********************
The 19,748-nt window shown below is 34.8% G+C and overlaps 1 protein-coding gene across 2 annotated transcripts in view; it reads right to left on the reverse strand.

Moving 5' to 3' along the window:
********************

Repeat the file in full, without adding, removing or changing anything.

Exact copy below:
The 19,748-nt window shown below is 34.8% G+C and overlaps 1 protein-coding gene across 2 annotated transcripts in view; it reads right to left on the reverse strand.

Moving 5' to 3' along the window: